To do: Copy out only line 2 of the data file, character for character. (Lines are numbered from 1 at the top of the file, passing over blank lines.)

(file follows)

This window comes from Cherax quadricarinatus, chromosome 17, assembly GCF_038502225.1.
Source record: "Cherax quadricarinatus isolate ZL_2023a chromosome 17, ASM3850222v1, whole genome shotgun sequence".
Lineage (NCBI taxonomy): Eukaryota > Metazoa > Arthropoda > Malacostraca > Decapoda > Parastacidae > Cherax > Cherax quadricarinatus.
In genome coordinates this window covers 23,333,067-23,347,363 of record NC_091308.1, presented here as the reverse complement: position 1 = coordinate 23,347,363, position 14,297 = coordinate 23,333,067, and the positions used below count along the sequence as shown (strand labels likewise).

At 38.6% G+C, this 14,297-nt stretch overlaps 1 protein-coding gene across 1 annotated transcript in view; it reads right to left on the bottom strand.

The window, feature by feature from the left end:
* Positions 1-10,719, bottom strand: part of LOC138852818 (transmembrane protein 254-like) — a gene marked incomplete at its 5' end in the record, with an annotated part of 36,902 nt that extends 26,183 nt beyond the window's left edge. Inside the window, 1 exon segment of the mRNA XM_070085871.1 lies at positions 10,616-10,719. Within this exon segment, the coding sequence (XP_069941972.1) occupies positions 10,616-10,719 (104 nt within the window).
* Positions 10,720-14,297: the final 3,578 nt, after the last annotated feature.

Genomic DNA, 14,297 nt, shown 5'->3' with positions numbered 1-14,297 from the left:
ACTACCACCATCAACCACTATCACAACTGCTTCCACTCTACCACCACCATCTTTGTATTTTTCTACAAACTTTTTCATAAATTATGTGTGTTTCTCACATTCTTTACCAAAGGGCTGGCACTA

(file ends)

Source record: "Cherax quadricarinatus isolate ZL_2023a chromosome 17, ASM3850222v1, whole genome shotgun sequence".